Why is Adventure the Only Thing Worth Doing?
a framing question + a meta-comment
Dear readers—first, a comment about this publication.
“Notes on Adventure” was born in mid-February, at the tail end of my teen trip to Mexico.
While excitedly journaling about my travel plans for the upcoming year—flying to Argentina, biking around the western USA—I had a realization: my life has always centered around “adventure.” Even education, my greatest passion, has come through the lens of adventure. If I’m a slave to anything, it’s this.
Here’s my journal entry from that day:
On the flight back from Mexico, I penned Education ➡ Adventure. The ball was rolling. I began filling more journal pages and gathering a small horde of used books. Every time I sat down at my laptop with a cup of coffee, words magically appeared from my fingertips.
These moments in which “the dam has burst” are rare in my writing life, and by now, I know they must be obeyed. So I’m riding the wave and seeing where it takes me.
At the same time, I’m purposefully trying to write in a few diverse modes: memoir, travelogue, critical analysis, book review, interview. Recent posts have been long—approaching Substack’s email length limit—so I will also diversify in the direction of brevity, which I believe many readers appreciate. (That begins today!)
I’m still unsure of what will come of all this—perhaps a book, perhaps something else—but regardless of the product, the process feels right.
Right now, we have 100 subscribers. I have no intention of monetizing this publication; your attention matters most. Comments matter, too. Whether you comment publicly or write me privately, your feedback is appreciated.
Thanks for following along, and now back to the show.
IN RECENT YEARS, a strange moment has repeated itself.
I’m out on some adventure—hiking or biking or running or traveling—and I cross paths with a dad.
He’s around my age. He has a child (or children) and what I assume to be a wife. They’re on some family outing: a short hike, camping trip, or family vacation.
The dad looks stressed, frustrated, or exhausted.
He and I make eye contact for a brief moment.
In his eyes, I see desire.
Desire for the freedom I enjoy to move quickly—through the mountains or the cities—as an unadulterated adult.
Desire for the lack of demands placed upon me by dependents and partners, for my lack of a 50-hour work-week.
Desire for how I can read books without interruption, care for my body, see my friends.
Then the moment ends. We go our separate ways. And I think about what just happened.
Of course, I have no idea what that dad was actually thinking.
Of course, I don’t see the beautiful moments he enjoys with his family, his quiet satisfaction, his gratification.
Of course, such reveries say nothing about this stranger—and so much about my values, my fears, my self-image.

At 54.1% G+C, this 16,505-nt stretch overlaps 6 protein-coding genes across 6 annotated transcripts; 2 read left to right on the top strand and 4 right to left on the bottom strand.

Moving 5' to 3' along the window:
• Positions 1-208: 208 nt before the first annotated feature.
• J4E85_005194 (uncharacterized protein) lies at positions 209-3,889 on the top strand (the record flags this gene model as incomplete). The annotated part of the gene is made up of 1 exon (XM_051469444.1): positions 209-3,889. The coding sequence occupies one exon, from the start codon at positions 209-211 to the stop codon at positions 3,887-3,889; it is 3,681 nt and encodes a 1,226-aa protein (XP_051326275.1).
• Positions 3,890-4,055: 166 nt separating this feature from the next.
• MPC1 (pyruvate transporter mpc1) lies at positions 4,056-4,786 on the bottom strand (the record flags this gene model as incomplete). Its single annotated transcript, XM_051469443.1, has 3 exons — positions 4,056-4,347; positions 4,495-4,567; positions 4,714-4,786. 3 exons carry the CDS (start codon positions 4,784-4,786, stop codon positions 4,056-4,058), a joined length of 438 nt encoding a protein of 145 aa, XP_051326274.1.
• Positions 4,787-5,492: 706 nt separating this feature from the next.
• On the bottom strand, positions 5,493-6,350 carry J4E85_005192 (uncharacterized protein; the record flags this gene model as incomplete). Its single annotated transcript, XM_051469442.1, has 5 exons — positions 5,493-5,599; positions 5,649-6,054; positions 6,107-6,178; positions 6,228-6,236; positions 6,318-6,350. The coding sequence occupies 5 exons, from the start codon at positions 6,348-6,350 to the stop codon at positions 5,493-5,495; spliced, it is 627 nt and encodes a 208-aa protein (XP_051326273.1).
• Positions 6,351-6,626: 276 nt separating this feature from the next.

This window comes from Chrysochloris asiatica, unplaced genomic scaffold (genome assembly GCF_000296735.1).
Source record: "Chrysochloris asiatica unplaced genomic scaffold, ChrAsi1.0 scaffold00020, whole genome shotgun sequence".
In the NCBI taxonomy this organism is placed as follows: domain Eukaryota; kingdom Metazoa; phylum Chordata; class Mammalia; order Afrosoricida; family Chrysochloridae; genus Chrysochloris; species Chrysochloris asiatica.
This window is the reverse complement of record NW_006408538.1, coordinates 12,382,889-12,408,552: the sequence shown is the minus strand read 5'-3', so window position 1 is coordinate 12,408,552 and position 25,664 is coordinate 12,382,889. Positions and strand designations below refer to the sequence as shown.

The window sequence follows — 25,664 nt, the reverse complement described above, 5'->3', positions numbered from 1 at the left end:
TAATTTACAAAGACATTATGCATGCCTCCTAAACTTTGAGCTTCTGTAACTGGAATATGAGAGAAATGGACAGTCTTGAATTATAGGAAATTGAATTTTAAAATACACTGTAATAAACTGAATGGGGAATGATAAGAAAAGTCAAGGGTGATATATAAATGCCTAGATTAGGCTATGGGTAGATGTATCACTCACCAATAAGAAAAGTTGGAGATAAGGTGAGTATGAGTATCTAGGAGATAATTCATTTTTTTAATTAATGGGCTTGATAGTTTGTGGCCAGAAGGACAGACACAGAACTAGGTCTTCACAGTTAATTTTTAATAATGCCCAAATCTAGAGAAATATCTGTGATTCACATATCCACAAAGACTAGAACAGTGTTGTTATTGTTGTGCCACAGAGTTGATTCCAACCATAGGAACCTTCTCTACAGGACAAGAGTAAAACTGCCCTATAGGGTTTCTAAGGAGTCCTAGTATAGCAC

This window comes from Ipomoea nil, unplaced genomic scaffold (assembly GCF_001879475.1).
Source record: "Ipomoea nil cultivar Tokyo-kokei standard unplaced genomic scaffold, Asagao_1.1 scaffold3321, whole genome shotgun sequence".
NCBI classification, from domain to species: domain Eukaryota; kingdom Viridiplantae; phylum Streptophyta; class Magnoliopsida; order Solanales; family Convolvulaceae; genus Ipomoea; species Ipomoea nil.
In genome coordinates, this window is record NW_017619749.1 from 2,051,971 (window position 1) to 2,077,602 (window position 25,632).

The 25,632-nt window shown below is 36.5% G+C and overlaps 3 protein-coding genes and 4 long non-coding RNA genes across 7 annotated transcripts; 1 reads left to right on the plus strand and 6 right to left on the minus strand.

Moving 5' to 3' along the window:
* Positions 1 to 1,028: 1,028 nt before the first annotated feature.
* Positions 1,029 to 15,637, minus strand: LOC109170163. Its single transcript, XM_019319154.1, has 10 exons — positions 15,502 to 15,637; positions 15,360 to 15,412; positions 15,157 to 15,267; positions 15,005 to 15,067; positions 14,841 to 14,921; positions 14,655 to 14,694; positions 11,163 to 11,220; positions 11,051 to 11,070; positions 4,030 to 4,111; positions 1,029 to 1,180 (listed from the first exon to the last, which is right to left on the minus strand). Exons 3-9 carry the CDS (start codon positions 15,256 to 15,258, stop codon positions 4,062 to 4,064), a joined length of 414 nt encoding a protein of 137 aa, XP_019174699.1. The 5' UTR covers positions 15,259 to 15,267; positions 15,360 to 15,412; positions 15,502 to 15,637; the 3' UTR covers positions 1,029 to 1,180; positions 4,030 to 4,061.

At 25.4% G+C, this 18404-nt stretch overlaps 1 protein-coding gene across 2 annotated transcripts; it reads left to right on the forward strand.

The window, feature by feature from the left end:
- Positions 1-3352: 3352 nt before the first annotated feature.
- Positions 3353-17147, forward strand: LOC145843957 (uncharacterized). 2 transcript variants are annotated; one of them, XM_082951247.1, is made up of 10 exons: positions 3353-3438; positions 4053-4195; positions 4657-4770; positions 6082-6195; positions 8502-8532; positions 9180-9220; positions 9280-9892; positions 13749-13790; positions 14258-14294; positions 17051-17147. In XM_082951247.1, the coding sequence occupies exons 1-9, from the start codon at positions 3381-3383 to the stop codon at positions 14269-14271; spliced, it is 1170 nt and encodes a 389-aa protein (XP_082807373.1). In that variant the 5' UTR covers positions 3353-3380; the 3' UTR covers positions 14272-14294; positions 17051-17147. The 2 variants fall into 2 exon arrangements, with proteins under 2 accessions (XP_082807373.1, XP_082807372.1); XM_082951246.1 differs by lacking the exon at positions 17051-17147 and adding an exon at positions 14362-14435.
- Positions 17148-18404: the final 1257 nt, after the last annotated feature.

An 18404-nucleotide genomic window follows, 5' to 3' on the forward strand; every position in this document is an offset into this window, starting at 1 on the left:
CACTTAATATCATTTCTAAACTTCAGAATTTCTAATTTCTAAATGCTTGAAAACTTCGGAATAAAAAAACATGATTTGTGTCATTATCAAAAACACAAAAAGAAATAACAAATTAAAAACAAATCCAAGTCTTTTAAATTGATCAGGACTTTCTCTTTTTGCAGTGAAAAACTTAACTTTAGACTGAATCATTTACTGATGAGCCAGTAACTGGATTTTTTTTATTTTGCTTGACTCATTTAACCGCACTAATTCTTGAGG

I could have that dad’s life. I could prioritize it. I could make those decisions. I could find out what I’m missing.
But in the end, I choose adventure.
Not starting a family, not investing in a place, not owning a home. Just adventure.
Where does this drive come from? Why does it persist?
Do I believe that to live “the good life,” I must accumulate a large number of “authentic experiences”—and “authenticity” is only to be found in the ever-changing world-at-large, not in the predictable safety of home and career?
Do I revere “intrinsic motivation” to a fault? Do I avoid painful investments today which may pay dividends tomorrow because I don’t feel “motivated?”
Do I belong to a cult of personal growth? Am I alienated by capital?
Am I addicted to the oohs and aahs I receive after telling people about my plans for the year? Am I playing a status game? Adventure, the new hot commodity. No longer is it “He who dies with the most toys, wins.” It’s “He who dies with the most adventures under his belt, wins.” Do I just want to win?
I once met a professional adventurer for coffee in Boulder. I was in my early thirties, he in his mid-thirties. He’d just gotten married and bought his first house. He felt miserable. His happiest days, he told me, were when he blazed across the foot trails of North America: moving fast, always outdoors, challenging himself, unattached. Am I afraid of becoming that guy?
What about the environment? Is living a life of adventure a way to avoid the guilt of having a large ecological footprint, of feeling less disconnected to nature? Is that why I forsake the house, the commute, the material possessions? Is it “Leave No Trace” taken to the extreme: refusing a traditional lifestyle in order to refuse participation in a destructive system?
Is it a masquerade for refusing adult obligations? Peter Pan syndrome? An everyday fear of commitment, or decrepitude, or death?
Why does it feel so good to reject the conventional path—the path I imagine that dad walking—to pursue an endless series of outdoor, travel, creative, entrepreneurial, and spiritual adventures?
Why is adventure the only thing worth doing?
I have always wanted to live differently, in a manner quite at odds with the way I was brought up. From childhood, a deep aversion to doing what I was told. I have always wanted to make things harder for myself. Never easier, never simpler, but ever more burdensome and always impossible for myself. And where has it got me? It hasn't got me anywhere normal; I've never had a job, haven't managed to get a home, a family, a regular income.
—Tomas Espedel, Tramp, Or the Art of Living a Wild and Poetic Life